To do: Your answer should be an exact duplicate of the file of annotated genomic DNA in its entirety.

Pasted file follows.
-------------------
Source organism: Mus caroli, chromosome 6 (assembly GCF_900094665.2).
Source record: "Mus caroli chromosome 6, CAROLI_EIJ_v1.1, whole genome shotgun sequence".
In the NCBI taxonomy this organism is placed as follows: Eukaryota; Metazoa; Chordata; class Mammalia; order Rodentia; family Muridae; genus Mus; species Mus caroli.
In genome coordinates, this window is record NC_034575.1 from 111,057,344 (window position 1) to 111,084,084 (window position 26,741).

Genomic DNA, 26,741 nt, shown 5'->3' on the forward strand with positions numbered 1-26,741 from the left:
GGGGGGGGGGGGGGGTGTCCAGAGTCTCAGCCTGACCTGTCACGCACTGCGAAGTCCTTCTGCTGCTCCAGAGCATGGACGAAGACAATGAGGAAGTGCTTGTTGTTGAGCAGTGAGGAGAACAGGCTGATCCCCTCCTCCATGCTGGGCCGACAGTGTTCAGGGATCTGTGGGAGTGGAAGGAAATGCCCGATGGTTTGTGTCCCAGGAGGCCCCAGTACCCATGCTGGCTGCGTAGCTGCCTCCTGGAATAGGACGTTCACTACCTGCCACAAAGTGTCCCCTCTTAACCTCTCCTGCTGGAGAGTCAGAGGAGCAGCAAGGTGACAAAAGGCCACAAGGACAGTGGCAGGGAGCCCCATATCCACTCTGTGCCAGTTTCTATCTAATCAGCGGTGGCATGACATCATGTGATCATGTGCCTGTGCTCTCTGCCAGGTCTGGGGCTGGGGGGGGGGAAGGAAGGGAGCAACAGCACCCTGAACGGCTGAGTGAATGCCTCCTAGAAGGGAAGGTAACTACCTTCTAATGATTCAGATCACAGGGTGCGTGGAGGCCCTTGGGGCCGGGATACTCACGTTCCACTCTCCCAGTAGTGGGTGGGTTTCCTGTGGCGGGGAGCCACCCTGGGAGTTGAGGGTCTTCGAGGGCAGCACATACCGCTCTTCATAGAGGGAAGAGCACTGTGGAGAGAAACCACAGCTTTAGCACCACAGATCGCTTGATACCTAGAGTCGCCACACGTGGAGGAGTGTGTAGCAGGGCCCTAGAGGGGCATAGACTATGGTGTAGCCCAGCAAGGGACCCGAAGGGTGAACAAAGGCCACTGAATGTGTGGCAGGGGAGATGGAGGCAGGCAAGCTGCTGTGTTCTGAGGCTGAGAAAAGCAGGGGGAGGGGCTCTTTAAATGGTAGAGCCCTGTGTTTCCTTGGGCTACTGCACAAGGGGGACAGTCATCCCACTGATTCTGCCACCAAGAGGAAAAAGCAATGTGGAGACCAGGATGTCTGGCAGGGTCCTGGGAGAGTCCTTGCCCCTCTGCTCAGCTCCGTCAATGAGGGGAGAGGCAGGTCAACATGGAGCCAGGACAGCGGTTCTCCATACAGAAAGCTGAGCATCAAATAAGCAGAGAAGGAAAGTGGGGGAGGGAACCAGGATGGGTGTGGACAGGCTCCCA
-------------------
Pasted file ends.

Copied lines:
Source organism: Mus caroli, chromosome 6 (assembly GCF_900094665.2).
Source record: "Mus caroli chromosome 6, CAROLI_EIJ_v1.1, whole genome shotgun sequence".
In the NCBI taxonomy this organism is placed as follows: Eukaryota; Metazoa; Chordata; class Mammalia; order Rodentia; family Muridae; genus Mus; species Mus caroli.
In genome coordinates, this window is record NC_034575.1 from 111,057,344 (window position 1) to 111,084,084 (window position 26,741).

Genomic DNA, 26,741 nt, shown 5'->3' on the forward strand with positions numbered 1-26,741 from the left:
GGGGGGGGGGGGGGGTGTCCAGAGTCTCAGCCTGACCTGTCACGCACTGCGAAGTCCTTCTGCTGCTCCAGAGCATGGACGAAGACAATGAGGAAGTGCTTGTTGTTGAGCAGTGAGGAGAACAGGCTGATCCCCTCCTCCATGCTGGGCCGACAGTGTTCAGGGATCTGTGGGAGTGGAAGGAAATGCCCGATGGTTTGTGTCCCAGGAGGCCCCAGTACCCATGCTGGCTGCGTAGCTGCCTCCTGGAATAGGACGTTCACTACCTGCCACAAAGTGTCCCCTCTTAACCTCTCCTGCTGGAGAGTCAGAGGAGCAGCAAGGTGACAAAAGGCCACAAGGACAGTGGCAGGGAGCCCCATATCCACTCTGTGCCAGTTTCTATCTAATCAGCGGTGGCATGACATCATGTGATCATGTGCCTGTGCTCTCTGCCAGGTCTGGGGCTGGGGGGGGGGAAGGAAGGGAGCAACAGCACCCTGAACGGCTGAGTGAATGCCTCCTAGAAGGGAAGGTAACTACCTTCTAATGATTCAGATCACAGGGTGCGTGGAGGCCCTTGGGGCCGGGATACTCACGTTCCACTCTCCCAGTAGTGGGTGGGTTTCCTGTGGCGGGGAGCCACCCTGGGAGTTGAGGGTCTTCGAGGGCAGCACATACCGCTCTTCATAGAGGGAAGAGCACTGTGGAGAGAAACCACAGCTTTAGCACCACAGATCGCTTGATACCTAGAGTCGCCACACGTGGAGGAGTGTGTAGCAGGGCCCTAGAGGGGCATAGACTATGGTGTAGCCCAGCAAGGGACCCGAAGGGTGAACAAAGGCCACTGAATGTGTGGCAGGGGAGATGGAGGCAGGCAAGCTGCTGTGTTCTGAGGCTGAGAAAAGCAGGGGGAGGGGCTCTTTAAATGGTAGAGCCCTGTGTTTCCTTGGGCTACTGCACAAGGGGGACAGTCATCCCACTGATTCTGCCACCAAGAGGAAAAAGCAATGTGGAGACCAGGATGTCTGGCAGGGTCCTGGGAGAGTCCTTGCCCCTCTGCTCAGCTCCGTCAATGAGGGGAGAGGCAGGTCAACATGGAGCCAGGACAGCGGTTCTCCATACAGAAAGCTGAGCATCAAATAAGCAGAGAAGGAAAGTGGGGGAGGGAACCAGGATGGGTGTGGACAGGCTCCCA